The Atlanta (Georgia) Campaign: May 1 - September 8, 1864., Part I: General Report. (ed. Maj. George B. Davis, Mr. Leslie J. Perry, Mr. Joseph W. Kirkley), chapter 42 (search)
morning, and at 10 a. m. established a line and built works under the fire of the enemy's sharpshooters. Constant skirmishing all day. This night lay on arms. Loss, 1 enlisted man wounded. May 27, this morning moved a short distance to the right and lay in works until 4 p. m., when the regiment moved out to advance line of works, and engaged the enemy until darkness set in. Loss, I enlisted man killed and 2 wounded. Moved to right, battalion distance, and lay on arms all following night. May 28, lay in front line all day, heavily skirmishing with the enemy, whose works were 300 yards in front. Moved back to third line of works at 8 p. m., and lay for the night. Loss during the day, 2 enlisted men killed, 5 enlisted men wounded. May 29, at 8 p. m. regiment moved out and went on picket, occupying hastily constructed rifle-pits immediately in front our works, and distant about 150 yards from enemy's main line of works. At 9 p. m. the enemy opened on us with heavy musketry firing.
The Atlanta (Georgia) Campaign: May 1 - September 8, 1864., Part I: General Report. (ed. Maj. George B. Davis, Mr. Leslie J. Perry, Mr. Joseph W. Kirkley), chapter 56 (search)
miles under a scorching sun. May 25, moved to within one and a half miles of Dallas, and bivouacked in such position as to support the Twentieth Army Corps, which had engaged the enemy in strong force, and suffered a repulse during the afternoon. May 26, Companies B, F, G, H, and K were placed on picket, and the remainder of the regiment stood to arms during the day and threw up breastworks at night. May 27, the regiment remained behind works until 7 p. m., when it was ordered on picket. May 28, on picket; a continual firing with the enemy was kept up. during the day. May 29, 30, and 31, regiment lay in the trenches. From the 1st to the 4th of June, inclusive, the regiment was constantly under fire of the enemy, occupying nearly the same position in the trenches. June 5, the One hundred and twenty-fifth having been on picket during the night advanced as skirmishers at daybreak and found that the enemy had evacuated his works. June 6, moved at 6 a. m. eight miles toward the railr
The Atlanta (Georgia) Campaign: May 1 - September 8, 1864., Part I: General Report. (ed. Maj. George B. Davis, Mr. Leslie J. Perry, Mr. Joseph W. Kirkley), chapter 57 (search)
y and dash that nearly made the effort a complete success. After the troops had all been drawn off, and between 10 o'clock in the evening and 2 o'clock of the following morning the entire division was comfortably encamped, and by daylight securely intrenched. This precaution was the more necessary to protect the division against a sudden attack of overwhelming numbers, as it was in some measure isolated from the greater part of the army. The division remained in this position from the 28th of May to the 6th of June, varying it slightly by changes in the lines. Constant skirmishing was kept up the whole time. On the 31st of May the rebel division of General Loring made a decided movement against the front of my division, but it was readily repulsed by the intrenched skirmish line. From prisoners captured it was learned that the rebel division had suffered severely in this demonstration. Saturday night, the 4th of June, the enemy abandoned his position in the vicinity of N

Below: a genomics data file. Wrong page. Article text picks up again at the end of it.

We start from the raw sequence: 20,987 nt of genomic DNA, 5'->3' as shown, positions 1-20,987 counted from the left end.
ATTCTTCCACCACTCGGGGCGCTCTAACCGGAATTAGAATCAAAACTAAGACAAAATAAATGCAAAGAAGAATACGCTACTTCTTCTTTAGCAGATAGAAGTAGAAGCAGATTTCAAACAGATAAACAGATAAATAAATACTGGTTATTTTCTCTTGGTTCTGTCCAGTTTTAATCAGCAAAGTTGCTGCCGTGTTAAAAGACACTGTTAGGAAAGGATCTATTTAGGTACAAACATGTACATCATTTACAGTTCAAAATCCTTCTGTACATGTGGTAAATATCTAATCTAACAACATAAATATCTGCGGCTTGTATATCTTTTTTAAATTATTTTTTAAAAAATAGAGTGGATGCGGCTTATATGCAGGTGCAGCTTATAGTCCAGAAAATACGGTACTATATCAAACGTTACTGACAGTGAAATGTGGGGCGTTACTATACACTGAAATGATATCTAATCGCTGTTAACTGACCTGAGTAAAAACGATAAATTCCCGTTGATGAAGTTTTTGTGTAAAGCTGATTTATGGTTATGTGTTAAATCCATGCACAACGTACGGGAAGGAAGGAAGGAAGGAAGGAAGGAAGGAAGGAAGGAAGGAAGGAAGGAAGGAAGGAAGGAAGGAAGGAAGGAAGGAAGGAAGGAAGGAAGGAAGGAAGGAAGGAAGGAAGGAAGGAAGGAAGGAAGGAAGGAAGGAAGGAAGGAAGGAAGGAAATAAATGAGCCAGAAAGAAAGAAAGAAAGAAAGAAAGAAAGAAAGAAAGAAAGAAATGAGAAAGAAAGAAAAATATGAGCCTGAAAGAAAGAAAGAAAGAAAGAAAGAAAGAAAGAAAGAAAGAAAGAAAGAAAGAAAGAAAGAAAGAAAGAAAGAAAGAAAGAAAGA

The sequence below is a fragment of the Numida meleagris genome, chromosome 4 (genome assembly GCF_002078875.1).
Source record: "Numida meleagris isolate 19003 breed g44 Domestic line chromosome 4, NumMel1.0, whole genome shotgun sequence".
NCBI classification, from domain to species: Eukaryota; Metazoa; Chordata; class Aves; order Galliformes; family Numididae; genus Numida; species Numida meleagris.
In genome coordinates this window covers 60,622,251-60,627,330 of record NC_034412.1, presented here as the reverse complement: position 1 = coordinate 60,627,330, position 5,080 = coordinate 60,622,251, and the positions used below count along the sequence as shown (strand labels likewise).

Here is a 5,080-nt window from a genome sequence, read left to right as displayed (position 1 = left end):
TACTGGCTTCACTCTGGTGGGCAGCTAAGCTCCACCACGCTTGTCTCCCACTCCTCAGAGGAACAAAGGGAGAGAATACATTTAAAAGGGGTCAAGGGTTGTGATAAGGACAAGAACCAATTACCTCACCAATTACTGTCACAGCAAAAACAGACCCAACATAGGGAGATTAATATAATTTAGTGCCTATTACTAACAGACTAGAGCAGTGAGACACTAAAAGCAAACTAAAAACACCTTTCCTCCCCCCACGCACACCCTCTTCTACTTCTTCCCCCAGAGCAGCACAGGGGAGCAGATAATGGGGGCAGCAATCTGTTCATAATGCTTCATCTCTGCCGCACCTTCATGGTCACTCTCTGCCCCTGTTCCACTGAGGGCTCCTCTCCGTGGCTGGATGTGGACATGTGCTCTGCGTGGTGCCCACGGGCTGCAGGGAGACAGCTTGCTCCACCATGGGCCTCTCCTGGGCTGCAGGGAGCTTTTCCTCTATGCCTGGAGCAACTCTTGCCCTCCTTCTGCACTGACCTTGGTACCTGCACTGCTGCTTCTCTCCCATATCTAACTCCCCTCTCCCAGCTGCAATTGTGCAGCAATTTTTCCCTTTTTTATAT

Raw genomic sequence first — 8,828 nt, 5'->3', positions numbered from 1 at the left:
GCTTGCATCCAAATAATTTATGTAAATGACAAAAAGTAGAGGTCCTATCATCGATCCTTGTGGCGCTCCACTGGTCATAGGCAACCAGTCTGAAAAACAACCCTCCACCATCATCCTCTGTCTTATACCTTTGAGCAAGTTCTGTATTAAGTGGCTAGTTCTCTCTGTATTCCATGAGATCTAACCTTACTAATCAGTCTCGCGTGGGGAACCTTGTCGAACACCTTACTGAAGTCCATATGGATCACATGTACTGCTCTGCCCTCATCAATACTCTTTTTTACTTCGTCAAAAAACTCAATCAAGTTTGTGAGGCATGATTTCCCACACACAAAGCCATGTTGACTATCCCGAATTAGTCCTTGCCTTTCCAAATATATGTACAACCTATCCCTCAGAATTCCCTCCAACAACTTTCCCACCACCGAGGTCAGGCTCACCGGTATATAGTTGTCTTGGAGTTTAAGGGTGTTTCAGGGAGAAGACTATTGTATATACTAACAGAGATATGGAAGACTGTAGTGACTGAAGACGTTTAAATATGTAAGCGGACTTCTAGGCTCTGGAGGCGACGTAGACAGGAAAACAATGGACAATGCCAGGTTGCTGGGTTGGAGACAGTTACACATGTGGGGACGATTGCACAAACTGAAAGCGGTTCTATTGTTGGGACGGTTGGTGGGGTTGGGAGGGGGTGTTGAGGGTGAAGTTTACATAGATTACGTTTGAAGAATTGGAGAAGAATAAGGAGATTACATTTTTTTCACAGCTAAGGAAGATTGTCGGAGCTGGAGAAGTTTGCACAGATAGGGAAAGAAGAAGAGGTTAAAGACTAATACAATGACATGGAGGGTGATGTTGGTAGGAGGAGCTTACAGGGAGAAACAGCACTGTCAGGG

The Atlanta (Georgia) Campaign: May 1 - September 8, 1864., Part I: General Report. (ed. Maj. George B. Davis, Mr. Leslie J. Perry, Mr. Joseph W. Kirkley), chapter 60 (search)
ounded, retired a short distance to the rear. Our casualties were large, and attest the terrible character of the assault. Killed, 16; wounded, 71; missing, 67; among them 4 commissioned officers, Capt. L. F. Dimick, Company F; Capt. S. C. Comstock, Company I; Lieutenant Arenschield, Company F, and Lieutenant Wood, Company B. (For names, rank, and wounds, see schedule, marked A.) After retiring to the rear about 600 yards, built breast-works, worked all night at them, and remained in them May 28 and 29, the enemy occasionally feeling our lines and eliciting spirited replies, which sent them speedily back to their works. May 30, advanced the line 500 yards to front and right; built breast-works and remained in them May 31, June 1, 2, 3, 4, 5. During the night of the 5th the enemy abandoned his works on our front. June 6, took up line of march in pursuit via Acworth. June 7, 8, 9, remained in camp waiting orders. June 10, marched forward three miles. June 11, took position in lin